Management Commitment. As in most companywide culture initiatives, it is vital to have the CEO or president address the company’s commitment to thwart the effects of counterfeiters and to demonstrate such commitment through regular and open communications on the topic. Anticounterfeiting measures may not immediately have a positive business case, and for many associates, it is difficult to see the benefits of the effort at all. Support from top management is crucial to signal that the problem must be addressed proactively and that associates who are empowered to implement anticounterfeiting measures are contributing to the wealth of the company. Without explicit executive acknowledgement of a strong case for action, typically rooted in consumer safety, brand equity, and business value, brand protection commitments inside the supply chain will become fragmented, ineffective, inconsistent, and financially challenged and will eventually lead to unmitigated risks.
Governance and Policy Stewardship. Because counterfeit trade can engulf virtually every function in the organization, cross-functional oversight and governance of policies, positions, and practices are vital to the effectiveness and sustainability of the company’s brand protection efforts. Typically, pharmaceuticals organizations will set policies and procedures pertaining to IP protection through close collaboration among the law department, including trademark and patent attorneys, quality & compliance officers, government affairs, the security department, and business unit heads. This internal governing body, composed of proven leaders, can guide and inform senior executives on strategic brand protection issues, political and regulatory direction, and important events. This standing committee (council) will create and maintain internal policies and mandates pertaining to the broad issues of protecting the supply chain. It is also important for the company to have a consistent “voice” to external partners and the public, relative to its practices. Such a council is invaluable in communicating such positions throughout internal and external communications networks.
Brand Protection Expertise. As a business discipline, brand protection is a nascent function for most organizations. It is important to design, fund, and manage brand protection activities as an operational unit for the purpose of providing subject-matter expertise for the long term. The core mission of the brand protection group is to assess risk, develop and advise on the implementation of counter measures, and develop the tools needed to protect the company and its customers from false versions of its brands. This group can report organizationally to the commercial units or to supply chain leaders or to the law department. Given the need to implement anticounterfeiting practices and technologies inside the supply chain, it may be best for this group to reside there or at least have liberal access to production operations. Lastly, depending upon the markets served, the brand protection organization might have regionally deployed experts “on the ground” in addition to enterprise- based specialists to support new product launches or legislated anticounterfeiting programs.
Supply Chain Best Practices. Leading organizations in this space refuse to adopt a “victim mentality” when counterfeits surface in the marketplace. Instead they study the causal factors of each incident using available information and assess what, if anything, can be changed inside the company or through affiliated suppliers and commercial partners to prevent the counterfeits getting into the legitimate channels of trade. Such best practices become evolutionary as each incident is a new learning, and every violation can be linked to a pattern of behavior. Best practices then become prescriptive anticounterfeiting guidance documents for widespread implementation across the enterprise. In some cases the recommendation for increased control and security are best implemented as standard operating procedures with appropriate training, validation, and version control. The categories of prime importance for best practice development include distributor compliance, reporting and escalating incidents, market monitoring, employee education (e.g. call center personnel), appropriate use of deterrent or authentication technologies, and managing reverse logistics. These practices should be reviewed periodically by the cross-functional governance committee and the brand protection experts for completeness and feasibility of deployment.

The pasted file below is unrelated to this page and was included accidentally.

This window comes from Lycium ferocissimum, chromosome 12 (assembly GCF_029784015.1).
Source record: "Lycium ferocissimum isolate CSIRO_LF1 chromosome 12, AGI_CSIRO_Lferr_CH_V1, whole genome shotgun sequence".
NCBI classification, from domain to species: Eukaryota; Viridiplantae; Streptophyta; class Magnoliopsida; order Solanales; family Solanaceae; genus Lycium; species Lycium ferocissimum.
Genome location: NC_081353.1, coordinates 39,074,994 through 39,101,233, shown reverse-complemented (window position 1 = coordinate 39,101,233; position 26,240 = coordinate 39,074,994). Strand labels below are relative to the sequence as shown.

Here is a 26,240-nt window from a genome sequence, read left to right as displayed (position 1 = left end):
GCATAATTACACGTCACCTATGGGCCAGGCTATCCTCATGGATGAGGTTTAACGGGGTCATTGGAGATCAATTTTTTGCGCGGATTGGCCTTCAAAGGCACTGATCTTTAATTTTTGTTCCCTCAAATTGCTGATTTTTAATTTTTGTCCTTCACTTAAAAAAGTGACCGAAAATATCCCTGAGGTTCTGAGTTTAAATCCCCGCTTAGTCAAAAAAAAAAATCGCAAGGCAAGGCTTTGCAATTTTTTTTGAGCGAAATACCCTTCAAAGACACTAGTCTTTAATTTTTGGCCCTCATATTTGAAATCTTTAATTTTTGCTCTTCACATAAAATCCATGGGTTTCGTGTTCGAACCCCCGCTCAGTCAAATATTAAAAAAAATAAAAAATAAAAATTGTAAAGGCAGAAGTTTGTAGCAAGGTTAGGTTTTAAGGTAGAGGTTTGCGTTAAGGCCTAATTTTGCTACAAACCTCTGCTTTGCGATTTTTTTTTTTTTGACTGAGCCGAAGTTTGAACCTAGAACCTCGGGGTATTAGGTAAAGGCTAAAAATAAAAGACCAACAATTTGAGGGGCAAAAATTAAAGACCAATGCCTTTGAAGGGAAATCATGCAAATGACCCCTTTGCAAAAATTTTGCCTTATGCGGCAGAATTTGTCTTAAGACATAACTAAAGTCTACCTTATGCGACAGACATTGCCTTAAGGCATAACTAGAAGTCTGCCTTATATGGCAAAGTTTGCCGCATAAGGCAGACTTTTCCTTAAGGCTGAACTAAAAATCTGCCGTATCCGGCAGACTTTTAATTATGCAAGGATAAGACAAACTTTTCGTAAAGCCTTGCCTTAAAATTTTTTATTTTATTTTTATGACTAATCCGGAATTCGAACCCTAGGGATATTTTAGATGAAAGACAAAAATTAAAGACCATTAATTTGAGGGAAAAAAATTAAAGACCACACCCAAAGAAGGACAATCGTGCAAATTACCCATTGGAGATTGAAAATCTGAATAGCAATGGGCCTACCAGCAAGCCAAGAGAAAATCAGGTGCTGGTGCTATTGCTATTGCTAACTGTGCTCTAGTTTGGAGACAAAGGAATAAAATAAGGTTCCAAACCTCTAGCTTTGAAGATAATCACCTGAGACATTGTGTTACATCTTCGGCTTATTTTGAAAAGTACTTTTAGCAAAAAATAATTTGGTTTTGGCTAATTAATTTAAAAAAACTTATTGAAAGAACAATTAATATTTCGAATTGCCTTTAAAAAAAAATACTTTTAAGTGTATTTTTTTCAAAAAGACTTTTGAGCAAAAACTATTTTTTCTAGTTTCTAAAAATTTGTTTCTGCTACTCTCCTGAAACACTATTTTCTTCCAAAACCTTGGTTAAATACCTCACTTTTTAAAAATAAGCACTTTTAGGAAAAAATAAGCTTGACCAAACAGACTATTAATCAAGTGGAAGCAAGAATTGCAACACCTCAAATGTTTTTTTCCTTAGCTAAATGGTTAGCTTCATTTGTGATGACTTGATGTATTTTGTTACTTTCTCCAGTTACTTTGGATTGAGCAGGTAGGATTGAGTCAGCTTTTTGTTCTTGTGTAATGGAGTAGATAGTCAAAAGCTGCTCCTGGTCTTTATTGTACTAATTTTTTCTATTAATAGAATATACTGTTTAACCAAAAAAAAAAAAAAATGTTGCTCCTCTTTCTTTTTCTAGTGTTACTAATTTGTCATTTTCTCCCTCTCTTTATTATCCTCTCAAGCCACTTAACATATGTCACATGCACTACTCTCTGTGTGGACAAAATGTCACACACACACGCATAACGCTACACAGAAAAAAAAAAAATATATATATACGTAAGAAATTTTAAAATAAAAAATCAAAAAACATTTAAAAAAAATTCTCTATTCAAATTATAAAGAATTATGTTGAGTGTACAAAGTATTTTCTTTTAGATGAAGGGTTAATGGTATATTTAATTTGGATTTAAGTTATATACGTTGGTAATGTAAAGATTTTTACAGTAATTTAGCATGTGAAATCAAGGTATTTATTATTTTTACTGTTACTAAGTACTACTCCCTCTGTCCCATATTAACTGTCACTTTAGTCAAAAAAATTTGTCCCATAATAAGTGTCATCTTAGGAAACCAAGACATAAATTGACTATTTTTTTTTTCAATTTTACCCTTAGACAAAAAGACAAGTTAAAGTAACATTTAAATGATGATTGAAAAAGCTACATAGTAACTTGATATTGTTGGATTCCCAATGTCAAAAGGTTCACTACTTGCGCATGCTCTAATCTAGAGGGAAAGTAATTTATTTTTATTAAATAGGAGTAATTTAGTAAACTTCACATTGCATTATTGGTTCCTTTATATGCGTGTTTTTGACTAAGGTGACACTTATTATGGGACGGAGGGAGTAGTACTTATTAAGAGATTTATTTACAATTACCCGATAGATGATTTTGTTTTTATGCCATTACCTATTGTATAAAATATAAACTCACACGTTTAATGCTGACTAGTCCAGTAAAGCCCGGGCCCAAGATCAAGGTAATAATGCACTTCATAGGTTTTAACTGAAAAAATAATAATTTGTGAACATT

Measurement and Data Analytics. The old management adage, “you achieve what you measure,” also applies to brand protection. Despite the fact that information about specific counterfeit activity is sketchy at best, it behooves an organization to track incidents and place a value (lost or recovered revenue) for each violation and for each protective measure. Internal rules can apply to the metrics so that credibility is not challenged if the cause and effect are not clearly stated. In addition to the wins and losses amassed over time, as a measure of brand protection effectiveness, it is important to learn from the aggregation of the data. It is not unreasonable to catalog forensic information obtained from a cluster of fake goods, to help profile the counterfeiters’ actions or perhaps some elements of their supply network. For example, the clandestine nature of drugs sold via the Internet can make triaging incidents a difficult task. However, by looking for patterns of packaging, pricing, graphics, etc., it is possible to determine if one or many cells of illicit producers are involved. Lastly, as mentioned earlier, many aspects of brand protection are counterintuitive to common business logic. Measuring incidents is at the top of the list. In the early phases of establishing a culture to proactively combat counterfeits, an organization will see the number of reported incidents rise simply because the company’s search antennae are more active. Here it is important for senior leaders NOT to react negatively to rising reports of illicit trade. You may be observing the tip of the iceberg, whereas before the focus on metrics, your company was merely reporting the “tip of the tip” of the iceberg. Take heart; eventually your new 5-Step Plan will drive incidents down and revenue recovery up.
In summary, a successful organizational commitment to brand protection and supply-chain integrity is no different from any other pursuit of business excellence. It begins with visibility to the case for action from the top of the organization down through the ranks with shared accountability for a “no tolerance” culture. That culture becomes sustainable when the organization understands individual roles and responsibilities needed to help mitigate the risks of counterfeits invading the legitimate supply network and proactively embraces the policies, practices, and technologies needed to deploy a comprehensive and sustainable brand protection program. Your patients will applaud your efforts.